Stop internalizing depression as your identity

Depression does not define you. It does not belong to you and you do not belong to it. Find ways that encourage you to work against depression and eventually let it go.

Do you think depression is a permanent part of you? Do you think you’re stuck with it for life?

I used to. I was wrong.

Depression will remain with you as long as you allow it to remain. So stop identifying with it.

I know, that seems almost laughable. It’s over-simplified, “pie in the sky” wishful thinking, right? You’ve heard shit like that before, right? It’s never worked for you, right?

Wrong. Your depression isn’t some unique strain that’s impervious to treatment. Indeed, there’s nothing special about your depression at all.

But there is something special about you. I’m talking about your true identity. The world wants to see that.

Depression is rooted in belief

Depression is definitely an illness, a problem. But it doesn’t have to be a permanent disability that you’re stuck with.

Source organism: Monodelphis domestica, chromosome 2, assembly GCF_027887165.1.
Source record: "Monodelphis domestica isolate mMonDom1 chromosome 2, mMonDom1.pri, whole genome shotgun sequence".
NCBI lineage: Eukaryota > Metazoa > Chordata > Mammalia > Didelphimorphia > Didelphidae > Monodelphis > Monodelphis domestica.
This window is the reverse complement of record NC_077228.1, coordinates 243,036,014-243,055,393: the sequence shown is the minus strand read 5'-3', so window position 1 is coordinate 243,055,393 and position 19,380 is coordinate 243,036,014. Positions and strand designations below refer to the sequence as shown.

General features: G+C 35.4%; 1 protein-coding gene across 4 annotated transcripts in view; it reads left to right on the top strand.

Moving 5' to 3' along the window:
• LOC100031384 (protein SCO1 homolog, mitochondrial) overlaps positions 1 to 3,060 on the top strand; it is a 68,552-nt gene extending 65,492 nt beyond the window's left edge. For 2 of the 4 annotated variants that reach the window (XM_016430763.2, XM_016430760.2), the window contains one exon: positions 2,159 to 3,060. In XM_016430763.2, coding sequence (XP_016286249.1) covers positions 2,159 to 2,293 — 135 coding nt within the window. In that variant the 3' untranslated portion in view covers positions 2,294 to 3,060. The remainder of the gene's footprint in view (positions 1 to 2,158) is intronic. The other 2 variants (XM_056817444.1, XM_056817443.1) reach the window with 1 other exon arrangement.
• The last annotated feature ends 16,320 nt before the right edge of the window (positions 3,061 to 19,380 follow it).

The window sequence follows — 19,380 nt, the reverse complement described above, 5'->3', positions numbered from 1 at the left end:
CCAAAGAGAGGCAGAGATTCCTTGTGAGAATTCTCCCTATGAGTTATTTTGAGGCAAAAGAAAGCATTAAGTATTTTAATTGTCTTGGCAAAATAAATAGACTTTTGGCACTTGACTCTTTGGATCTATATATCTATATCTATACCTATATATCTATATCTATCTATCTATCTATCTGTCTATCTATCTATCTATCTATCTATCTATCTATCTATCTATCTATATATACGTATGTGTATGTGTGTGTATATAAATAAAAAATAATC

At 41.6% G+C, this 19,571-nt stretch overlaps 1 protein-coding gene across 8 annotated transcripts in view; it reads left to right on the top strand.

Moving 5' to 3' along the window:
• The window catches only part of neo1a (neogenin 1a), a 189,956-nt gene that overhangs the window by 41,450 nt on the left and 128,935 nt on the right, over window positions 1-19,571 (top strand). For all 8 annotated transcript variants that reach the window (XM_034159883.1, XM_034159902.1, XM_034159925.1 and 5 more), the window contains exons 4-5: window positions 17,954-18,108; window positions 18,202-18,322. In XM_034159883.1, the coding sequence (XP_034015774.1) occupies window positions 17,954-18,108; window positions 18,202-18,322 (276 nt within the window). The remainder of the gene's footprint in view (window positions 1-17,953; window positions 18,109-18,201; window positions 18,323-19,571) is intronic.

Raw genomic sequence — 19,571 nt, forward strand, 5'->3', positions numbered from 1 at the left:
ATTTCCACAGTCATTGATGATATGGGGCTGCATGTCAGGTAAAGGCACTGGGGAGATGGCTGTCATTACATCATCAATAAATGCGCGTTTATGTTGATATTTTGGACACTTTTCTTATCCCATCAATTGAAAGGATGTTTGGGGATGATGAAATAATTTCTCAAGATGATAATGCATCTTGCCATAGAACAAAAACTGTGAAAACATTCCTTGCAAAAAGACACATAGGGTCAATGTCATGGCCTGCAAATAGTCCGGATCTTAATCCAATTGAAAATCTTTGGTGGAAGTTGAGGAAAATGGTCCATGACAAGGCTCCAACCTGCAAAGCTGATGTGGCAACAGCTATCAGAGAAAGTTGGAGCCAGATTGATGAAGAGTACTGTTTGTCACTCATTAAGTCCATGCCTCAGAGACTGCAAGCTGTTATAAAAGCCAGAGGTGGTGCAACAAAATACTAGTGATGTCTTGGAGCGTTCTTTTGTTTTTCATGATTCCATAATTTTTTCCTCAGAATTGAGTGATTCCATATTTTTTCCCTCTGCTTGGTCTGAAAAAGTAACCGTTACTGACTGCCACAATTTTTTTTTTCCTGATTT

It feels like a disability because you’ve trained yourself to think that way.

Depression doesn’t arise like cancer or diabetes. It doesn’t even arise because of events that happen in your life. It takes hold because of beliefs you hold about yourself in response to those events.

Depression is rooted in belief. In this life, what you believe about yourself comes true. The chemical imbalances of depression are merely responses to your beliefs and emotions.

That means your beliefs control your depression.

So, if you believe depression is yours permanently, it will be.

It takes work to stop depression being part of your identity. Work that is well worth it.

It’s not the trauma, it’s the belief and identity